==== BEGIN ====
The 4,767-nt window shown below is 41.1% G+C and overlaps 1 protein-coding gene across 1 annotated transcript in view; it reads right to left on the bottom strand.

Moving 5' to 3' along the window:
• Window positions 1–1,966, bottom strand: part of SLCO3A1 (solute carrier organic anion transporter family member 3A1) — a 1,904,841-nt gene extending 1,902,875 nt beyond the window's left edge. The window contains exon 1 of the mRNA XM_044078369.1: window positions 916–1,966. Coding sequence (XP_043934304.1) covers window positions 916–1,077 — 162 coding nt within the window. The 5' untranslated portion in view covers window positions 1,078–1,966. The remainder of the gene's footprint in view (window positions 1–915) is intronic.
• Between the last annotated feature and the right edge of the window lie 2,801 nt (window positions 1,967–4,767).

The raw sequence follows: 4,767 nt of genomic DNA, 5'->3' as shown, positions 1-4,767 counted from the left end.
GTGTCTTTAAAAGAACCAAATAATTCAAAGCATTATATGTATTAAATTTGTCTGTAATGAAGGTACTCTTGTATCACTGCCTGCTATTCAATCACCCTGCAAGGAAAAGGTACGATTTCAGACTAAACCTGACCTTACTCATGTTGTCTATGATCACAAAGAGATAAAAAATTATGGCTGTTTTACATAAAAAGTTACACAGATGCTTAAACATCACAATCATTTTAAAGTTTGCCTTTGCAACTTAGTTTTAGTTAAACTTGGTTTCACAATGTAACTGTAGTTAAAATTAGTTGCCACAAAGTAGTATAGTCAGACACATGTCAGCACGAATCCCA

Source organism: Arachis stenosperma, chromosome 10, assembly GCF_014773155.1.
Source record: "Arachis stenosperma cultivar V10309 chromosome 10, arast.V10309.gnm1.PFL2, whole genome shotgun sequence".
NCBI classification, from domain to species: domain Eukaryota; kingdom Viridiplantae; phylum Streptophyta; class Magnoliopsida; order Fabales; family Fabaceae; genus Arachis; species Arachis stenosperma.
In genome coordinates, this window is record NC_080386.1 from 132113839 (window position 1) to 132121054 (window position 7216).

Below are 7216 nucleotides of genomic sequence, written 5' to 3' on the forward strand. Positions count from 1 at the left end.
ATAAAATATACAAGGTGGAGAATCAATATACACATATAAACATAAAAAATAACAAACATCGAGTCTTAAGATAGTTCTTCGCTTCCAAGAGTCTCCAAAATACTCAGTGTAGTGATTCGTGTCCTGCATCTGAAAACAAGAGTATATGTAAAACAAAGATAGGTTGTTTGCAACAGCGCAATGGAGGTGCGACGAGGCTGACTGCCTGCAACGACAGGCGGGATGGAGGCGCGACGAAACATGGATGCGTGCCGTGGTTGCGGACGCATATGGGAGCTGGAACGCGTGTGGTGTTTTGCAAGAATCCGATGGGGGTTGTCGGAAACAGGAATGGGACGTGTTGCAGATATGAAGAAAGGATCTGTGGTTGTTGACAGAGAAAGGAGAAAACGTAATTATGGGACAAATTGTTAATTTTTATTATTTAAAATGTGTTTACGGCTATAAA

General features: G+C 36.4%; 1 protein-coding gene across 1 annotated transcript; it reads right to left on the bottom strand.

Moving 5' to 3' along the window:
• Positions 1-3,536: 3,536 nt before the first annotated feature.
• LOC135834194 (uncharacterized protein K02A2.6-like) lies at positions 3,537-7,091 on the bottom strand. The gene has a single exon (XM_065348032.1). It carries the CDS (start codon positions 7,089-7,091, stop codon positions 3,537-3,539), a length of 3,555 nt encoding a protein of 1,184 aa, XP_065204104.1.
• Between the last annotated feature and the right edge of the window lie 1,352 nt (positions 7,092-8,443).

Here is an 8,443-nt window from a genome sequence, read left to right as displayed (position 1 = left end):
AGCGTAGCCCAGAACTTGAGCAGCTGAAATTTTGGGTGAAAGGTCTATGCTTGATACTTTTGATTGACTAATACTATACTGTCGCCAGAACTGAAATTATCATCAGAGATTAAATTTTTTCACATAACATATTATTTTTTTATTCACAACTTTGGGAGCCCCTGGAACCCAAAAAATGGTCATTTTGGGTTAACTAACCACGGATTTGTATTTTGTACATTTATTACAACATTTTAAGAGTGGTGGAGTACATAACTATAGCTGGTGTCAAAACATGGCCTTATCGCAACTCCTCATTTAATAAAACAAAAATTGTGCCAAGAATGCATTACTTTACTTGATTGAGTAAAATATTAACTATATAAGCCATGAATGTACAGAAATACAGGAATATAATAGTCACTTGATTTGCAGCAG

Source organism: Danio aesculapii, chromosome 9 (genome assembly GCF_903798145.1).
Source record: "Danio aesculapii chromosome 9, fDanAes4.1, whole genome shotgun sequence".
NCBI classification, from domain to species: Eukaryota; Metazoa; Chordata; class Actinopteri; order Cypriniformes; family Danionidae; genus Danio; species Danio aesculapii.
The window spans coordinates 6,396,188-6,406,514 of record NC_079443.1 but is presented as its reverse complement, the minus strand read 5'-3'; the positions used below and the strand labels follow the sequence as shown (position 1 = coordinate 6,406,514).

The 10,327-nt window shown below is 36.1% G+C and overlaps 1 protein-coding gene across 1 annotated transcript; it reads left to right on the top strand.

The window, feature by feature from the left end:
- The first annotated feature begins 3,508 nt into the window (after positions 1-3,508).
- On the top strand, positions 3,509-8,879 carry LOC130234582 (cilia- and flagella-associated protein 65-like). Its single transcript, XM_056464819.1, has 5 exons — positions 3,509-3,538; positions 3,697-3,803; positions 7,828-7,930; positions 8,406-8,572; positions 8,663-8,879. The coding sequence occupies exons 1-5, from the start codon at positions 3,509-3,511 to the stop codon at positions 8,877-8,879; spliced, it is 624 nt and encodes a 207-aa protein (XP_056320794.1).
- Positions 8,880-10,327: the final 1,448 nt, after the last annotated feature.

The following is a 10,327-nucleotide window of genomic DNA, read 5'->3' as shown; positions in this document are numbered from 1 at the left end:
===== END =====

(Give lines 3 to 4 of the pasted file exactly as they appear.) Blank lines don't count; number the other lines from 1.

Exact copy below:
• Window positions 1–1,966, bottom strand: part of SLCO3A1 (solute carrier organic anion transporter family member 3A1) — a 1,904,841-nt gene extending 1,902,875 nt beyond the window's left edge. The window contains exon 1 of the mRNA XM_044078369.1: window positions 916–1,966. Coding sequence (XP_043934304.1) covers window positions 916–1,077 — 162 coding nt within the window. The 5' untranslated portion in view covers window positions 1,078–1,966. The remainder of the gene's footprint in view (window positions 1–915) is intronic.
• Between the last annotated feature and the right edge of the window lie 2,801 nt (window positions 1,967–4,767).